Nowadays we see films based around the theme of ‘nature verses mankind’ as disaster movies such as ‘28 Days Later’ and ‘2012’, but little do most of us know that the original forerunner of such movies and indeed almost the entirety of the ‘revenge of nature’ genre spurned from a movie with a most peculiar idea of nature unleashing its wrath on humanity. ‘The Birds’ (1963) by Alfred Hitchcock is a somewhat stranger film, a different genre from the director’s psycho-thrillers. This film was one of the seeds that made disaster movies popular today.
The film opens up with our icy-blonde main character, Melanie Daniels, played by Tippi Hedren, who meets with a young lawyer, Mitch Brenner, played by Rod Taylor, apparently looking for a pair of lovebirds for his daughter for her birthday. He asks her where he can find a pair, pretending to mistake her for a staff member in the shop. After an argument, she buys a pair of lovebirds to give to his daughter herself out of spite. After sneaking away from his home in a boat after delivering the birds, she is attacked by a gull, one of the first attacks to happen throughout the movie. She then meets Mitch’s mother who is clinging to her son’s company, lest she be left on her lonesome. In a way, this is almost the intended opposite of how birds take care of their young; as soon as they can fly, they’re fit to leave the nest and fend for themselves. This may be the film’s way of telling us how different we are from nature; a direct contrast of nature verses nurture. Like with most of Hitchcock’s films, he doesn’t present the concept of family and homely places in a friendly light. Instead, it’s an awkward, skewed vision of what we perceive them to be. summarizes this is their review of the film:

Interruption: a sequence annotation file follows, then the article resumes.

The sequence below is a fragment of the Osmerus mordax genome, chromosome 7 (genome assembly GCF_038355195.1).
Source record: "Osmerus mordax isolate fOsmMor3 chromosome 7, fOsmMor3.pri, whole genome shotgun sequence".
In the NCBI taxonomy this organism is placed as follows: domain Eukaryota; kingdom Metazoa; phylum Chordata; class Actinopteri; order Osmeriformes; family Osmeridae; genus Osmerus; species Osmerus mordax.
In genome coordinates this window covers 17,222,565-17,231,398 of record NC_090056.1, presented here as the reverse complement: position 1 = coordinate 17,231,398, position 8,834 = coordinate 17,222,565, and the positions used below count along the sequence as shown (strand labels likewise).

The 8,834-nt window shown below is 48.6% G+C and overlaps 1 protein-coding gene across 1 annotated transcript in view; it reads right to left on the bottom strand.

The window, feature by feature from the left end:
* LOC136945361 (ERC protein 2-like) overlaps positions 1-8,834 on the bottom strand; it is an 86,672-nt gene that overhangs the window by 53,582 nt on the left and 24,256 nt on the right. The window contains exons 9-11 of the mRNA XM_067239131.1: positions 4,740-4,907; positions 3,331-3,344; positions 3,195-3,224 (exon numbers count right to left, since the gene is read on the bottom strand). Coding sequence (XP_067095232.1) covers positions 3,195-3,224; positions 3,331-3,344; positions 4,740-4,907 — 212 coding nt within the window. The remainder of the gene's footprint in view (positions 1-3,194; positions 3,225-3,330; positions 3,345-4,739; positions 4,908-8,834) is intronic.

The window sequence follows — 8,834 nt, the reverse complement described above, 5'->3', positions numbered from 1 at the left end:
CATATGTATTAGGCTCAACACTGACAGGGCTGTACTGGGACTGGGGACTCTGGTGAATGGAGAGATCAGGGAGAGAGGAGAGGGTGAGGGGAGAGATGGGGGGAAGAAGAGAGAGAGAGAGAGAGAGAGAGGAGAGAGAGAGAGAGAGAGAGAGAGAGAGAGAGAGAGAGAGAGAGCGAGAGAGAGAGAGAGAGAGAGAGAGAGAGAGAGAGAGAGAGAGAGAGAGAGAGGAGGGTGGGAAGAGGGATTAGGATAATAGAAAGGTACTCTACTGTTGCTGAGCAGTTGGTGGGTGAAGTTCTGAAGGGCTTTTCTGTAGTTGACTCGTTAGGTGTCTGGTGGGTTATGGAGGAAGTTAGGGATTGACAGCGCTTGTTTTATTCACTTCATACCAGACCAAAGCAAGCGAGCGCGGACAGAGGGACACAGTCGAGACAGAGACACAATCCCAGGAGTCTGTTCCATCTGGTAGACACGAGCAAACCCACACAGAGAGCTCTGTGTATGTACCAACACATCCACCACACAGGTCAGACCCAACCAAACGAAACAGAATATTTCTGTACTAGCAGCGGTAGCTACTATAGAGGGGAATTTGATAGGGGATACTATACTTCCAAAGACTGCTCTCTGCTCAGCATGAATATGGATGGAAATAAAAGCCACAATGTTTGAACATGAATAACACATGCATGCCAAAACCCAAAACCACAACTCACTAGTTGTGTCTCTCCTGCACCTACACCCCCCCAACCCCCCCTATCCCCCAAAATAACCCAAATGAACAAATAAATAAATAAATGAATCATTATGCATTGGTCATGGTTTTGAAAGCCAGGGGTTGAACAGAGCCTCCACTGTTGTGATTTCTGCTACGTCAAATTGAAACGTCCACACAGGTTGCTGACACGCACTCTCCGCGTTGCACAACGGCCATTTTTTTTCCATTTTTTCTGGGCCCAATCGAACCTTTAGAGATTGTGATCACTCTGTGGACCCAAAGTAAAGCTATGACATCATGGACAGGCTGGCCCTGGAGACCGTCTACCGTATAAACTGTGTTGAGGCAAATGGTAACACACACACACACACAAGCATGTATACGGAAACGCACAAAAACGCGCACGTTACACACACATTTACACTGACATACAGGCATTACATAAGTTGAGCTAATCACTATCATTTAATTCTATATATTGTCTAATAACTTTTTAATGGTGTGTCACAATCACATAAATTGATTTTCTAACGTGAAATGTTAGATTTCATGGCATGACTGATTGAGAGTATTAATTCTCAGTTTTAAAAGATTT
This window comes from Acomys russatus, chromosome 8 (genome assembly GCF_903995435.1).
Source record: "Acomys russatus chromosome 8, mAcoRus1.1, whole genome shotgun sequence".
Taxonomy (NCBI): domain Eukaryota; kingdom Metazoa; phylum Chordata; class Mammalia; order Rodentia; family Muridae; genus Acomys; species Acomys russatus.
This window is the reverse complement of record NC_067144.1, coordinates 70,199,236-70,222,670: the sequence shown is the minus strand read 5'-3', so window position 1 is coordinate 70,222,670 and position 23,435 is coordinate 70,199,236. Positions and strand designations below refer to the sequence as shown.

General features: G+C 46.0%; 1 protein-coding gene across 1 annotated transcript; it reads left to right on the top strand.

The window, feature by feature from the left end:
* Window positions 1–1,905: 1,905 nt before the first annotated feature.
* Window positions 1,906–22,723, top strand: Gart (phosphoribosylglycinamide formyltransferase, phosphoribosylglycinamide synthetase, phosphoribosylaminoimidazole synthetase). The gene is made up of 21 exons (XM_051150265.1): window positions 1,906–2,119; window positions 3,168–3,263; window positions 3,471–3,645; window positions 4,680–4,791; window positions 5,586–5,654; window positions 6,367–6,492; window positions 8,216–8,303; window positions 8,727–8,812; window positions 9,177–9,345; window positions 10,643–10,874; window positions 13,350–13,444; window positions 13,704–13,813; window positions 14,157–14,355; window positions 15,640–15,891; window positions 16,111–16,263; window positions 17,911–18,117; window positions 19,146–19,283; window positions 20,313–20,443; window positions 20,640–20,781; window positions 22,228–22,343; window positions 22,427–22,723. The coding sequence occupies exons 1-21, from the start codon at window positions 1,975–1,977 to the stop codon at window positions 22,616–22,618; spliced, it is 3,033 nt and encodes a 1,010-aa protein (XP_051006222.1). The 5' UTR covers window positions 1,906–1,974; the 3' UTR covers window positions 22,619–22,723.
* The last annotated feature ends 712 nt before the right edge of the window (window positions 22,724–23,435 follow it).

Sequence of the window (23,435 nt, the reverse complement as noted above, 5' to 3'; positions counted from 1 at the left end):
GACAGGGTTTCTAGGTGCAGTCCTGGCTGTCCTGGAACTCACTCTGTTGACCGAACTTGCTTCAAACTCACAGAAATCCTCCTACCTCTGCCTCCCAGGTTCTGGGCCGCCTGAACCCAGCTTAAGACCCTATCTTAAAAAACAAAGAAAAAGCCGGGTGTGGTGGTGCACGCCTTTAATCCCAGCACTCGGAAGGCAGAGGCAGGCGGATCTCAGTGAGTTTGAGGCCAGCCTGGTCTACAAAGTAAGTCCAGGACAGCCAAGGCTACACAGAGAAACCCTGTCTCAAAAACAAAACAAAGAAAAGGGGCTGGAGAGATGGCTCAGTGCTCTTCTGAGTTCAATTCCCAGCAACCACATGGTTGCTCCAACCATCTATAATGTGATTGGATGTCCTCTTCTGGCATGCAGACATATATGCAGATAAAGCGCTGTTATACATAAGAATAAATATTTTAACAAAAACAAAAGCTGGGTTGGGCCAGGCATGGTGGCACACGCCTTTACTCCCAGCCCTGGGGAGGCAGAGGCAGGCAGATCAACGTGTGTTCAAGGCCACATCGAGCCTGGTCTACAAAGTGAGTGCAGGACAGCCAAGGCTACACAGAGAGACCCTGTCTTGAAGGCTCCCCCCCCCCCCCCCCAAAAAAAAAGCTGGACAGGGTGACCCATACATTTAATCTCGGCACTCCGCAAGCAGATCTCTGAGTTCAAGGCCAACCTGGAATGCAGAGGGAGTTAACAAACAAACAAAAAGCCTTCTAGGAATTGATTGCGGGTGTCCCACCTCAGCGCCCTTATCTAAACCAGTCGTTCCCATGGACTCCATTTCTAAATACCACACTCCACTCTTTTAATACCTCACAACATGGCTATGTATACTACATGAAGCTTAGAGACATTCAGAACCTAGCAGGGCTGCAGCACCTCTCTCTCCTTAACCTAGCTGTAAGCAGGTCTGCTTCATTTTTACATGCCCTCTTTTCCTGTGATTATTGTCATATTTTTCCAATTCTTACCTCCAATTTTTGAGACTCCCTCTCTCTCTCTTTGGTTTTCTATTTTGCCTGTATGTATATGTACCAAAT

“The birds attack the most ordinary institution (school), but also most sacred ones (Cathy’s birthday party) Moreover, the Brenners become imprisoned in their own house. The house, a symbol of shelter and protection, becomes the birds’ target. The traditional meaning of other symbols is shattered and/or reversed.” (, <no date>)